In July of 1852, during the gold rush, Wells and Fargo opened their first West Coast office in San Francisco, turning Wells Fargo into a national company just a few months after it was founded. Wells Fargo & Co.’s agents soon followed their customers into the mining camps and settlements that seemed to pop up almost overnight.
The agents, who provided banking services, needed a way to transport gold, mail and other goods, and passengers securely. Enter the stagecoach.
“In the 1800s, stagecoaches were more than just a way to travel — they helped people throughout the country stay connected by not only carrying passengers but also mail, news, money, and other valuables,” Moldafsky said. “People depended on stagecoaches to keep in touch with friends and family. Business owners used it to send instructions and payments. And in towns across America, the arrival of the stagecoach was an exciting event of the day.”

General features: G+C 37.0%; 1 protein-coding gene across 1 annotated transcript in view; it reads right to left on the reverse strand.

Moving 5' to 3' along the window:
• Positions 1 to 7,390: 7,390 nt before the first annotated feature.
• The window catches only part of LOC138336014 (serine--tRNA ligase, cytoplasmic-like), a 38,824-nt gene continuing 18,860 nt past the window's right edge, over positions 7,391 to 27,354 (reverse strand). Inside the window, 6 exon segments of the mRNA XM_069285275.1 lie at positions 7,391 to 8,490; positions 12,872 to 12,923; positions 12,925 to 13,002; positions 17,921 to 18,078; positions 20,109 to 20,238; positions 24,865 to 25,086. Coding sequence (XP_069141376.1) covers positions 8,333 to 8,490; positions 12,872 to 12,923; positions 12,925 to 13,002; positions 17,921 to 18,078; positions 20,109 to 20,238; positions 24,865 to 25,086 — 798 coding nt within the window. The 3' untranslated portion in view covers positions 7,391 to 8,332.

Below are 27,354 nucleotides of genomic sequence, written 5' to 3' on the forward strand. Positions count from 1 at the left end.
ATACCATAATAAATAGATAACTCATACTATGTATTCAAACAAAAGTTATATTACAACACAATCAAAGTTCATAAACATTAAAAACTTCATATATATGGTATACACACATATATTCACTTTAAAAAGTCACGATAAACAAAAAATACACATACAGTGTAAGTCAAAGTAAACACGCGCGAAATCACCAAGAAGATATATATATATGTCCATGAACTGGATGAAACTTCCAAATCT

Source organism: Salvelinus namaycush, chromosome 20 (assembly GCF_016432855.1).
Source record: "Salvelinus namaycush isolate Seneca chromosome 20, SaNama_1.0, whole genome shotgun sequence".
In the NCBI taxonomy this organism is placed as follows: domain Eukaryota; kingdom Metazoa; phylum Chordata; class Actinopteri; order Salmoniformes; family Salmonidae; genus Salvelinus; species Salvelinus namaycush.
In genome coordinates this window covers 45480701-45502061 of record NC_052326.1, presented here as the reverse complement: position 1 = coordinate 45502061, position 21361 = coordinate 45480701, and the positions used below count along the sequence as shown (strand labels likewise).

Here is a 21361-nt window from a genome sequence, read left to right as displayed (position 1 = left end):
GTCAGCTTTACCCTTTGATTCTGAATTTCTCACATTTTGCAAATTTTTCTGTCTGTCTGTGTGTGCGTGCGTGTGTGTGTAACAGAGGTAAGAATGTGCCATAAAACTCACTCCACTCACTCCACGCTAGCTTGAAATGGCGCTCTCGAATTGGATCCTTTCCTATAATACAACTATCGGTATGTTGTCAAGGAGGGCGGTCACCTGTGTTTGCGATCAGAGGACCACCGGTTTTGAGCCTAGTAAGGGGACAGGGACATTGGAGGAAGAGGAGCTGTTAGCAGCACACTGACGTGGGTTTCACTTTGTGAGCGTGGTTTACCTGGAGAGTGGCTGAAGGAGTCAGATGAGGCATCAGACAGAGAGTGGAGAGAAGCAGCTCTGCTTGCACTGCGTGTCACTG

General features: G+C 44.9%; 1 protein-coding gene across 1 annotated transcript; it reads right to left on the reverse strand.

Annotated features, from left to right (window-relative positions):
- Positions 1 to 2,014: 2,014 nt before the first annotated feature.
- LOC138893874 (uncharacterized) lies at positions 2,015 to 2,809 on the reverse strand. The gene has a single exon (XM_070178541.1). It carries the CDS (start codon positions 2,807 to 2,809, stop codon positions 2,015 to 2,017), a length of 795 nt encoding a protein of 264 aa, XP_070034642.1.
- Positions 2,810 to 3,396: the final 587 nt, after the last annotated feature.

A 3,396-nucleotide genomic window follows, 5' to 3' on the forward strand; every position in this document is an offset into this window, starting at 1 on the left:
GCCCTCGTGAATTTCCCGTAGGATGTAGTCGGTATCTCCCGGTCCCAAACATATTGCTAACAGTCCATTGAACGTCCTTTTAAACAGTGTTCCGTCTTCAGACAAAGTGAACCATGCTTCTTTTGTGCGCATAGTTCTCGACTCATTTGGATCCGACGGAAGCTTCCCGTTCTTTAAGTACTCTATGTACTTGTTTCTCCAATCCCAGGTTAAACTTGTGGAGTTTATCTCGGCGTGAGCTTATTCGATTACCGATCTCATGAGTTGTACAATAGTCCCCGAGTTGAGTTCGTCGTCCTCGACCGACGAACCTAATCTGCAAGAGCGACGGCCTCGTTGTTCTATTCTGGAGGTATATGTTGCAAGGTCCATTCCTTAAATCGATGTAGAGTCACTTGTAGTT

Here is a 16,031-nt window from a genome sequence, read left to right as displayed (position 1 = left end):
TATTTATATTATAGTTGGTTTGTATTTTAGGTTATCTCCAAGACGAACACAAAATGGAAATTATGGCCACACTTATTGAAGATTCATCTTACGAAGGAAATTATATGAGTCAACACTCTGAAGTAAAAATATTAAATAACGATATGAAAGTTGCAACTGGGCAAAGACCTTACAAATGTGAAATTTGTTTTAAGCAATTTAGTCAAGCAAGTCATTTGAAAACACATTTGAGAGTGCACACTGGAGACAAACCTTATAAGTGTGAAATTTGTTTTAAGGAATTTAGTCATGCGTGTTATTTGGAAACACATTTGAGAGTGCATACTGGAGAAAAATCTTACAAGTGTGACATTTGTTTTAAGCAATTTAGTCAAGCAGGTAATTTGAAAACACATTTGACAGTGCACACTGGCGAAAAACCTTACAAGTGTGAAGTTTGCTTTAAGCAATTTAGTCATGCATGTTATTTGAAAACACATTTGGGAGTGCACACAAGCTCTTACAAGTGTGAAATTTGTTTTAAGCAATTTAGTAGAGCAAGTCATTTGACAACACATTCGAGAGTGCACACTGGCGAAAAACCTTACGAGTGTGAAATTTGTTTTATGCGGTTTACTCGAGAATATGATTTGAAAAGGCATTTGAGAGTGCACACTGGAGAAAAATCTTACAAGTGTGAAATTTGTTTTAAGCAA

Wells Fargo’s stagecoach legend traces its roots to 1858, when Wells Fargo founders including William Fargo were board members for The Overland Mail Co., the nation’s first transcontinental stagecoach line. Passers-by in the Southwest could find The Overland Mail Co. stagecoaches twice a week on their routes between Tipton, Missouri, and San Francisco. During the Civil War, the route moved to the center of the country, and, in 1866, Wells Fargo combined the route with the other major lines of the day to create the largest stagecoach empire in the world.
In 1867, Wells Fargo first ordered its signature red and gold stagecoaches from the Abbot-Downing Company in Concord, New Hampshire — each with their own distinctive number. Carriage builder J. Stephens Abbot and master wheelwright Lewis Downing were given these instructions: “Paint bodies red, carriages straw. Letter Wells Fargo & Company.”
Concord coaches weighed about 2,400 pounds and cost $1,100 each, including leather and damask cloth interior.
Legacy of innovation